An American Tale
by Karen Kwiatkowski
We have no government armed with power capable of contending with human passions unbridled by morality and religion. Avarice, ambition, revenge or gallantry would break the strongest cords of our Constitution as a whale goes through a net. Our Constitution is designed only for a moral and religious people. It is wholly inadequate for any other.
~ John Adams (1735—1826)
"[The war was illegal, but…] I think in this case international law stood in the way of doing the right thing."
~ Richard Perle, former Chairman and currently an active member of the Defense Policy Board, on the U.S. invasion of Iraq, 20 November 2003.
"Why wouldn't he have killed himself, or fought, to go out with some glory, some honor?"
~ Wolf Blitzer, 15 December 2003, on the 13 December capture of Saddam Hussein
In these three quotations, we have the alpha and omega of the American story. John Adams, discussing our Constitution, warned of avarice, ambition and revenge. The warning covers the current Bush administration's foreign policy, and much of its domestic policy. Avarice is seen in federal contracts created by the state for the state's friends and in the promise to continue propping up domestic pharmaceutical interests through continued market-warping subsidization for the wealthiest elderly class in the world. Congress, of course, went along with all of this avarice, understandable as most members are immune to honor or courage. As Lew Rockwell said recently, "men who seek power over the lives of others are the coldest, cruelest humans of all."
George W. Bush's primary ambition is to publicly exceed his father's record, through a presidential re-election. Cost is no object, the future and the past no impediment in Dubyaworld. One might wonder, "What happened to the fiscal conservatism in the Republican Party ?" and "Does George W. Bush realize his policies will ensure that his unborn grandchildren will live like today's Argentinean elites, and everyone else's like today's Argentinean middle class?" Don't bother wondering. These questions have no part in the ambition of George W. Bush.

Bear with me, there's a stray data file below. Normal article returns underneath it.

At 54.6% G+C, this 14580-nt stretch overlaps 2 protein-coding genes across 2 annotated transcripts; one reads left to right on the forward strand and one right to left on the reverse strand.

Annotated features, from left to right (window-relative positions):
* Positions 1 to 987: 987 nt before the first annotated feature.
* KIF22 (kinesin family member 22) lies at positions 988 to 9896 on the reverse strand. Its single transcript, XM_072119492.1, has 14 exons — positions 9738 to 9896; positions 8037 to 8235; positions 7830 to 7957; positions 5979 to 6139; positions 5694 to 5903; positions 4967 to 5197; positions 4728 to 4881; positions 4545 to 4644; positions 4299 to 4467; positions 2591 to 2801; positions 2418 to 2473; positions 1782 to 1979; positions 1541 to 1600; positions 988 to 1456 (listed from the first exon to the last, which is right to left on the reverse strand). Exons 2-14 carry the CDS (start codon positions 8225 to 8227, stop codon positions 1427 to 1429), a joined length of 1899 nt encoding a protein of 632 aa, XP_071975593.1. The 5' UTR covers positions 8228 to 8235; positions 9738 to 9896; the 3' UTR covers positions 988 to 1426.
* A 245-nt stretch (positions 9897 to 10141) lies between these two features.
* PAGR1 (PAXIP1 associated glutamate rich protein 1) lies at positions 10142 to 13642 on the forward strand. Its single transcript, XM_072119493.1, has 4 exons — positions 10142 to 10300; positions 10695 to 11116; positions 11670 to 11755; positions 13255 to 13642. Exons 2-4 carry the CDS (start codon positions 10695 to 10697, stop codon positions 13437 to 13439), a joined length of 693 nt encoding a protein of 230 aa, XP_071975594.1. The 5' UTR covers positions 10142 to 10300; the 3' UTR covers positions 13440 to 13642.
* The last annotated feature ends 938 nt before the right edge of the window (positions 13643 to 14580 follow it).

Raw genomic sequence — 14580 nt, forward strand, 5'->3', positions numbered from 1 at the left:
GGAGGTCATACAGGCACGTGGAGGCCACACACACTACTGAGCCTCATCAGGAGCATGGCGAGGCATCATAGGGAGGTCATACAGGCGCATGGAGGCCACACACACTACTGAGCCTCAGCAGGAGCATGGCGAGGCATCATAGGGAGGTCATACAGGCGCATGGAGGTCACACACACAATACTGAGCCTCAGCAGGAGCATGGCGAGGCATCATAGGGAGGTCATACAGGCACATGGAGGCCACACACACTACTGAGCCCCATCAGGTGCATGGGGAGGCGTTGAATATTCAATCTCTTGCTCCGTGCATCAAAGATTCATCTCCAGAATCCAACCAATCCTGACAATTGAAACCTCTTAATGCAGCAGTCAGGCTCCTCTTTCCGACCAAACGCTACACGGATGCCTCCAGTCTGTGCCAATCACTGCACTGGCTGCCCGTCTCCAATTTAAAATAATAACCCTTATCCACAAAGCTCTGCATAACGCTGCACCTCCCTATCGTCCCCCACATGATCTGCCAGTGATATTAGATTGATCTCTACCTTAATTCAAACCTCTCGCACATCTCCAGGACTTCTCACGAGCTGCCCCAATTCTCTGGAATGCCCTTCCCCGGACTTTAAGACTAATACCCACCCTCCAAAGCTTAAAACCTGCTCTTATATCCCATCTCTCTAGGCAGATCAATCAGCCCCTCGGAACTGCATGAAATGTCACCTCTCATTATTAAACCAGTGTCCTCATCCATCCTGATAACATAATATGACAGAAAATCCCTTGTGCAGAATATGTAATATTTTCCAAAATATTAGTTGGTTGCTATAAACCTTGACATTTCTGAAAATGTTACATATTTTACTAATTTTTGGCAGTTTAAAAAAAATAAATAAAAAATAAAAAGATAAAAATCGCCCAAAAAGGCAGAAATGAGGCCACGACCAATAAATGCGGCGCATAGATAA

Revenge is also prevalent. Bush pursues foreign policies aimed at revenging and humiliating the offending state — whether it is our former CIA friend and Ba'ath Party ally, Saddam Hussein, or current allies France, Germany and Russia. Likewise, he attempts to revenge and humiliate critics and truth tellers at home. From his treatment of reporters and major newspapers who dare write an honest word, or former ambassadors who dare to speak one, the policy is 100% predictable.
Adams also named gallantry as one of the four horsemen of the Constitutional apocalypse. Some think longingly of the Clinton administration where the President only lied about his closed-door sessions with a dozen other women instead of closed-door sessions with two-dozen imperial neoconservatives. However, Clinton's punitive bombings of Sudan and Afghanistan, his operations in Bosnia, the gallantry of the "humanitarian war" in Kosovo and Serbia, not to mention the long years of morally worthwhile sanctions and Vietnam-exceeding bombing of Iraq add up to nothing but trouble. Clinton was then, as surely as Bush is today, a critical part of U.S. public pursuit of empire and back-room practices of illegality. Further, both are exceptionally accomplished liars.